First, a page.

CN: ‘Collaboration Drives Grain Supply Chain Results’

Written by Marybeth Luczak, Executive Editor
(CN Photograph)

(CN Photograph)

“Working together with our supply chain partners, CN and its grain customers have achieved record or near-record results throughout the fall and winter shipping season,” CN reported March 24.

Heading into the 2022-23 crop year, CN said CEO Tracy Robinson pushed the railroad to get back to basics. “That meant running a scheduled operation, aligning capacity with demand, and working closely with our customers and stakeholders to maximize the effectiveness and efficiency of the full supply chain,” CN reported. “Our partners responded with more communication at the operational level and increased collaboration to resolve challenges when they arose. The result has been improved productivity and a more resilient grain supply chain.”

In its 2022-23 Grain Plan, released last summer, CN’s guidance to customers and grain supply chain stakeholders was that on a sustainable basis, CN could deliver up to 744,000 metric tons per week of shipments of grain and processed grain products outside of winter, and up to 595,000 metric tons per week during winter. “Being able to achieve those levels requires having all the conditions in place, including no mainline disruptions, fluidity across grain shipment corridors, normal winter operating conditions, and other considerations,” according to the Class I railroad. “For the most part, those conditions have been present.”

The railroad said it achieved record weekly grain shipment results in 12 of the first 32 weeks of the crop year. Additionally, February 2023 was the “best February ever” for Western Canadian grain movement, according to CN, which moved more than 2.4 million metric tons of grain over the course of the month and exceeded the previous record set in February 2021 by more than 200,000 metric tons.

At the half-way mark of the 2022-23 crop year, reported Feb. 10, CN had shipped more than 15.2 million metric tons (MMT) of grain and processed grain products from Western Canada. And through week 33 (March 12-18), it had moved 19.3 MMT—15% higher versus the average of the prior three years, and 53% above last year.

During the 2022-23 crop year, there have also been 18 weeks “where customer demand for grain movement was insufficient to meet grain supply chain capacity levels,” CN reported. “In the first eight weeks of the crop year, demand was low compared to normal due to limited carry-in stocks given the impact of drought on grain production in western Canada. January saw demand for CN equipment fall below normal levels due in part to the impact of record Australian grain productive affecting the relative competitiveness of western Canada in international markets.”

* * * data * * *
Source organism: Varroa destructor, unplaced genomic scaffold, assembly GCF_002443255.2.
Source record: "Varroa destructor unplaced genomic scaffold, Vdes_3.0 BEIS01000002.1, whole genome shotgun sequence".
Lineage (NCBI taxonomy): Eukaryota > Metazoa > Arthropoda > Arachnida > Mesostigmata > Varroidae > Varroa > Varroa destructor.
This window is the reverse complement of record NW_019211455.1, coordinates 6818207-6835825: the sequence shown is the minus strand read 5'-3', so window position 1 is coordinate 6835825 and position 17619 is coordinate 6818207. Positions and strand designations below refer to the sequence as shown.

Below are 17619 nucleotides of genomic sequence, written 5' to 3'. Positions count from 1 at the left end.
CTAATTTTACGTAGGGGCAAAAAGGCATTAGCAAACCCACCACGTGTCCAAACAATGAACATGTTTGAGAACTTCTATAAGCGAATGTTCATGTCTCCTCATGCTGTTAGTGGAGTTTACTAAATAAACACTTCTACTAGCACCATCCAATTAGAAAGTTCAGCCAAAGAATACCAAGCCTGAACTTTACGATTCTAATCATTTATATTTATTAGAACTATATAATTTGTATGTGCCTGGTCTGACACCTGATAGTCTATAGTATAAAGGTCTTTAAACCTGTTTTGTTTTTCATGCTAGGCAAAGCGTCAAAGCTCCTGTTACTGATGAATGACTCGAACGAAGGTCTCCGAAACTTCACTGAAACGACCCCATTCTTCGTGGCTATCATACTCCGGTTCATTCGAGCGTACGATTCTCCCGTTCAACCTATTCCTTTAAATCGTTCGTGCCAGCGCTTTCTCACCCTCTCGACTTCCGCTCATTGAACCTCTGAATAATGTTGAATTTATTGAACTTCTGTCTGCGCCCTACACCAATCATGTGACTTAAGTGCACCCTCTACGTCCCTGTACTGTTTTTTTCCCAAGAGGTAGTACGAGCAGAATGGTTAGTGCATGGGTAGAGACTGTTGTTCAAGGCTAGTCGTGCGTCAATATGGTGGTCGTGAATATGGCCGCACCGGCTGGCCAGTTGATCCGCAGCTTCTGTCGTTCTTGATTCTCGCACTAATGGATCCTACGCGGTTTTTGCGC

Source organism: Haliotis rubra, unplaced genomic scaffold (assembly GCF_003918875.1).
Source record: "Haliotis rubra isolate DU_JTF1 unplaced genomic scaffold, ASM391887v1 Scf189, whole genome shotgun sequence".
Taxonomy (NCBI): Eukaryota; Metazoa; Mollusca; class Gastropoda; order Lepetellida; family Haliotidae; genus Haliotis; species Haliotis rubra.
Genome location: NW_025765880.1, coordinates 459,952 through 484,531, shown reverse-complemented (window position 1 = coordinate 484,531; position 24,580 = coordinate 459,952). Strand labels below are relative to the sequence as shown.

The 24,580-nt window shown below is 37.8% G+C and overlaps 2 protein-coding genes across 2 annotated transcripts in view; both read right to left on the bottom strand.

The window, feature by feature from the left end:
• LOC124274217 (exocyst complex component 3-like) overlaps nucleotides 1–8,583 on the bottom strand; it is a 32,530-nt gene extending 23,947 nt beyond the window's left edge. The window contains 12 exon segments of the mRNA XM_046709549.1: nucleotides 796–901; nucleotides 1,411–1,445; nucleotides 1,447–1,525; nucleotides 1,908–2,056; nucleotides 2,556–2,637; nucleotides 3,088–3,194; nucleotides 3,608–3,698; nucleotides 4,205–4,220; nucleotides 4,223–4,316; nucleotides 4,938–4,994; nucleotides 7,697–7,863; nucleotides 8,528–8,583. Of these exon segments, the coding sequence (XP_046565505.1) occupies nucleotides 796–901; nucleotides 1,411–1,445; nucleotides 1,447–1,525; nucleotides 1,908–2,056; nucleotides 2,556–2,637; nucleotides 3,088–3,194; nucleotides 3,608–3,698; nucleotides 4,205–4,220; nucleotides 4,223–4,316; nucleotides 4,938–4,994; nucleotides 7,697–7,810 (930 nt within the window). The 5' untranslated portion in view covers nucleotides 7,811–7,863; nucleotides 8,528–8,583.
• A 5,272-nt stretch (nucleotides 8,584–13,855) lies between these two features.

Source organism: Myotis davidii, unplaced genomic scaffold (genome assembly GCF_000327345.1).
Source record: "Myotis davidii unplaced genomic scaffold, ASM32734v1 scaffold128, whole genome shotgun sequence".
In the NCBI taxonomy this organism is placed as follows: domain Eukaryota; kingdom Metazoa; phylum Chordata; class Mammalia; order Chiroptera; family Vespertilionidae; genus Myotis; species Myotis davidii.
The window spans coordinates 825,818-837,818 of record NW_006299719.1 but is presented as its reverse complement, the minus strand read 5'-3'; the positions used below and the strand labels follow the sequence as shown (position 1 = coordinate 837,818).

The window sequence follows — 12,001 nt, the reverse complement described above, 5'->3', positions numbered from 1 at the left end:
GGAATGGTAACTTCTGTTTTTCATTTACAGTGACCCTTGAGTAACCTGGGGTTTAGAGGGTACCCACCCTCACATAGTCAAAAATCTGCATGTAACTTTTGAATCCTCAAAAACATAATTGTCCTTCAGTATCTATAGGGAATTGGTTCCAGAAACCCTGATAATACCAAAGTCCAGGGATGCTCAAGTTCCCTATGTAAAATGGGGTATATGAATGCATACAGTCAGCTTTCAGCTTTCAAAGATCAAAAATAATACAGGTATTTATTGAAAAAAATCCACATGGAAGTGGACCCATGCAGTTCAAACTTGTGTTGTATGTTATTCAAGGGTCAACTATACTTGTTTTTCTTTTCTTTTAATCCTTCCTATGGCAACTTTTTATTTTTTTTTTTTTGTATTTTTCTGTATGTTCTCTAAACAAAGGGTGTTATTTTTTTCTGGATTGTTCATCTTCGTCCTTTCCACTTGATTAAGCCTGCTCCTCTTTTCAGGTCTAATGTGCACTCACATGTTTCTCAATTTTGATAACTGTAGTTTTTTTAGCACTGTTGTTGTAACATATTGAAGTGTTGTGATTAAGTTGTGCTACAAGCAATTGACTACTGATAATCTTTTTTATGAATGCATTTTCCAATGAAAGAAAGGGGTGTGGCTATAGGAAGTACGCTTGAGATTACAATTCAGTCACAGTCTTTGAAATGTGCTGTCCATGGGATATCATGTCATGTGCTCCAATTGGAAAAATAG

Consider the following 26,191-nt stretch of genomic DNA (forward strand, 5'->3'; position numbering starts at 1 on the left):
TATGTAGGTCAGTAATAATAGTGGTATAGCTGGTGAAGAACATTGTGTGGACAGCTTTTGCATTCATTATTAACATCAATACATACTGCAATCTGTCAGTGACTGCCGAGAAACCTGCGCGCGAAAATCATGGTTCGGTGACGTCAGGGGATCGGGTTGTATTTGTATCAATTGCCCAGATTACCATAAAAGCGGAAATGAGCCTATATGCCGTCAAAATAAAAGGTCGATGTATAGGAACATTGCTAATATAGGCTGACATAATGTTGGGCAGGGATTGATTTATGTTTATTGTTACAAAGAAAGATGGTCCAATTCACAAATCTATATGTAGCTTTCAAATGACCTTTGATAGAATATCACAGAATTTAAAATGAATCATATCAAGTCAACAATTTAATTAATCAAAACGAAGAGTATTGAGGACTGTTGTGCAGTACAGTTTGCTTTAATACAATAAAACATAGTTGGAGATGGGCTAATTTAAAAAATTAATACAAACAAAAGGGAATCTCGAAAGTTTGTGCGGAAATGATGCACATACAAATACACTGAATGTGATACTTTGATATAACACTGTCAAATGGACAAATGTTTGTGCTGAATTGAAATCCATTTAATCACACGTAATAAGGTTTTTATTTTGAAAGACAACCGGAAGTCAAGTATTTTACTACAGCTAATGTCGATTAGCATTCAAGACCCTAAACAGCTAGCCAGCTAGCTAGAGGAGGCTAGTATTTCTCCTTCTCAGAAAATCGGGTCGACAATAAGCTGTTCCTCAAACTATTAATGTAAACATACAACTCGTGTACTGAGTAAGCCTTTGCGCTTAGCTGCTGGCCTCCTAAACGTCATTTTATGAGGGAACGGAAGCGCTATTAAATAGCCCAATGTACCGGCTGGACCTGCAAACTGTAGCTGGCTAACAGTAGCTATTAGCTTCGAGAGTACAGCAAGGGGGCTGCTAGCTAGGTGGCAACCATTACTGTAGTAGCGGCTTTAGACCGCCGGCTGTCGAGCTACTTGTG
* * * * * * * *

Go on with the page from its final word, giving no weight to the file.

Weekly shipments of grain and processed grain products from western Canada on CN versus maximum end-to-end sustainable supply chain capacity guidance. (Chart Courtesy of CN)

According to CN, it is not just about how much grain is moving every week. Consistency is key to customers and grain supply chain stakeholders. The railroad said it has been consistently supplying 90%-100% of planned and confirmed CN-supplied car orders within the week they were requested or within one to three days after the end of the want week, which translated into “strong and steady grain movement.”

CN-supplied hopper car order fulfillment 2022-23 crop year to-date. (Chart Courtesy of CN)

CN said it has provided a Weekly Western Canadian Grain Report since the 2016-17 crop year to get “into the ‘why’ of what’s going on in the supply chain.” Up front there is a supply chain dashboard, illustrating “how the supply chain is doing, and it ties back to all the conditions required to achieve maximum supply chain capacity,” according to the railroad.

Week 31 grain supply chain dashboard—conditions required to achieve CN’s maximum sustainable grain supply chain capacity guidance. (Chart Courtesy of CN)

CN said it also provides details about why the individual components of the dashboard are color-coded the way they are for that week. “The end-to-end supply chain is a lot more complicated than a 100% pass or fail exam,” according to the railroad. “All the links in the chain need to be working together to deliver results and each part of the supply chain needs to communicate with their partners to work through challenges when they arise. Loading delays at origin, a mainline disruption between the Prairies and the port, or vessel loading delays due to inclement weather at West Coast ports all have real impacts on the end-to-end supply chain.”

Additionally, the weekly grain supply chain reporting is packaged into CN’s monthly Grain Plan updates. “This document serves as a monthly record of what has been happening in the supply chain, relative to CN’s yearly Grain Plan and Winter Plan targets,” the railroad reported.

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